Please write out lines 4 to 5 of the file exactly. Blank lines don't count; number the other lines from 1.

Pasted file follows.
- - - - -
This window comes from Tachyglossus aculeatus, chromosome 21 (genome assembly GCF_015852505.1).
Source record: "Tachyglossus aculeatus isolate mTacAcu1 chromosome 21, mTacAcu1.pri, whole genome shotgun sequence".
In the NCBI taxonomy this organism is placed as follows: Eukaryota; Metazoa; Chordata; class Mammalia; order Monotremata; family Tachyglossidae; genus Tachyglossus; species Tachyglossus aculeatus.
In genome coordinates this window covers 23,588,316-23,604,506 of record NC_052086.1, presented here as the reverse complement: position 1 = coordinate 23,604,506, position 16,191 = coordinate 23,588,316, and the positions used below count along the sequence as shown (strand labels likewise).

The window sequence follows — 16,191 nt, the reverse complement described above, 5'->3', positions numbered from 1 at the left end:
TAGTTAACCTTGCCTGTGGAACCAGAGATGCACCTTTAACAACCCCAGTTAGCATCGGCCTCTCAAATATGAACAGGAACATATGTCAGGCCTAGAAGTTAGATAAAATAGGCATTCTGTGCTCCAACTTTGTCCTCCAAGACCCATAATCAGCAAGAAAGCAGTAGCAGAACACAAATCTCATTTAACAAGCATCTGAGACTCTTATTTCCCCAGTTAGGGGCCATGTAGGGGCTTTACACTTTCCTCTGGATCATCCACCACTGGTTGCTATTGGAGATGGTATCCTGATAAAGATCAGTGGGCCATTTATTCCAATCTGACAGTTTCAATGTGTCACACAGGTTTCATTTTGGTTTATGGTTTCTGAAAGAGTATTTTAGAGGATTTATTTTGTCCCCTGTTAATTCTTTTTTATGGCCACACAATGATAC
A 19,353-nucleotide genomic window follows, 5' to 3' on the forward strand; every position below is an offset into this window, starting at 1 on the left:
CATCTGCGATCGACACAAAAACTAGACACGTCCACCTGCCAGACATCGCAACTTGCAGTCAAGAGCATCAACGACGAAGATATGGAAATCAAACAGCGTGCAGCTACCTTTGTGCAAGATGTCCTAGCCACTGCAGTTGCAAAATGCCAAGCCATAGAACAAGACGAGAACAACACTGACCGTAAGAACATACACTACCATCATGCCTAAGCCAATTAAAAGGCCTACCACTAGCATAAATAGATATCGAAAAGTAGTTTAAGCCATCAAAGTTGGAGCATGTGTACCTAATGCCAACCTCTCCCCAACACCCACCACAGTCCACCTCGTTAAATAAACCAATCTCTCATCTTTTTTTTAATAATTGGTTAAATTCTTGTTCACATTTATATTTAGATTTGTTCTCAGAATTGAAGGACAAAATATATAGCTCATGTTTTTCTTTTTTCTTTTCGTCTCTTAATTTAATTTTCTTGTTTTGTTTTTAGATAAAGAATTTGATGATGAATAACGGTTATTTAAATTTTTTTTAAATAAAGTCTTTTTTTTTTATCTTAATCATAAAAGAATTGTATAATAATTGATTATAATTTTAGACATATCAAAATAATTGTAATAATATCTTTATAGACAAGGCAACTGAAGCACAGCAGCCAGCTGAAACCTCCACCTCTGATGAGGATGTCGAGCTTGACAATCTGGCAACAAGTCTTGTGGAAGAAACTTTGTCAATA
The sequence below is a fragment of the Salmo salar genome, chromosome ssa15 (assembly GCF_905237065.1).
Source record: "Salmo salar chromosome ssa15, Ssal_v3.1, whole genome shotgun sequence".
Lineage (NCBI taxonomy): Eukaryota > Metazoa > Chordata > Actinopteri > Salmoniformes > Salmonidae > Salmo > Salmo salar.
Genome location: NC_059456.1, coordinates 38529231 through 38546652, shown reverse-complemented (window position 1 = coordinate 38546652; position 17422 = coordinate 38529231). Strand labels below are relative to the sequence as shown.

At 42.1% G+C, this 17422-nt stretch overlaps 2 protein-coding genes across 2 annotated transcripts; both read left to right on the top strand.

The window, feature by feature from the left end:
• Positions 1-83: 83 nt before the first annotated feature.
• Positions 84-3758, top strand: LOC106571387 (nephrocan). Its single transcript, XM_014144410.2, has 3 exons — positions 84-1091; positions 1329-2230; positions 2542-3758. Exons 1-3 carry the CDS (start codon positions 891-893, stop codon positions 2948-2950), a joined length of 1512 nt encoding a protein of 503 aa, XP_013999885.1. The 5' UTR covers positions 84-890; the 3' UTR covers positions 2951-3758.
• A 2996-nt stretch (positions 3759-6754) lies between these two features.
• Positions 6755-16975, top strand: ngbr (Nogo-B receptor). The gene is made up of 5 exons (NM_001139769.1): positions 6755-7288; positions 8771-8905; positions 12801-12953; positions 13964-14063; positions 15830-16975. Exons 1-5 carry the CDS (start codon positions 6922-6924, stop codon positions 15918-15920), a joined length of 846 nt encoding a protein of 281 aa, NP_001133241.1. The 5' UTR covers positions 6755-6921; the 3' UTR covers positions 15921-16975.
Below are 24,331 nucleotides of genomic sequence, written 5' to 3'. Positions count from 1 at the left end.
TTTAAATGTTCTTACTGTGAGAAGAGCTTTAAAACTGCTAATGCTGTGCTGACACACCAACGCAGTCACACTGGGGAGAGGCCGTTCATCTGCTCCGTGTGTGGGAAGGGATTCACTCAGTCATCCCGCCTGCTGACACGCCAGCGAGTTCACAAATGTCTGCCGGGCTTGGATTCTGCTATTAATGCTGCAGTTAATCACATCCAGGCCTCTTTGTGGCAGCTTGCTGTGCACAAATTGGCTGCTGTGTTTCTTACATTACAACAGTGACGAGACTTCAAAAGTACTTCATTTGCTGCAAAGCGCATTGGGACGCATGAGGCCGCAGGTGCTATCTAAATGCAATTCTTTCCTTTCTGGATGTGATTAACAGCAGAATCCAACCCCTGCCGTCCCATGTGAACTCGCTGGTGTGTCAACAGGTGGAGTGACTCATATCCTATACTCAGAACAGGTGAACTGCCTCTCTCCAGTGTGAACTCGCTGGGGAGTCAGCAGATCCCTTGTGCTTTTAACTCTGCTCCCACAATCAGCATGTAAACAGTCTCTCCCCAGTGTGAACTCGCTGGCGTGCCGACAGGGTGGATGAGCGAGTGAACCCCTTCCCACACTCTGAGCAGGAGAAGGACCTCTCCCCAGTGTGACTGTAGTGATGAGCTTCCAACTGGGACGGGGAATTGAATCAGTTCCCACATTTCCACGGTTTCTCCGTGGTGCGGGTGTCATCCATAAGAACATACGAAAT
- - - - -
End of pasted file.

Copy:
In genome coordinates this window covers 23,588,316-23,604,506 of record NC_052086.1, presented here as the reverse complement: position 1 = coordinate 23,604,506, position 16,191 = coordinate 23,588,316, and the positions used below count along the sequence as shown (strand labels likewise).

The window sequence follows — 16,191 nt, the reverse complement described above, 5'->3', positions numbered from 1 at the left end: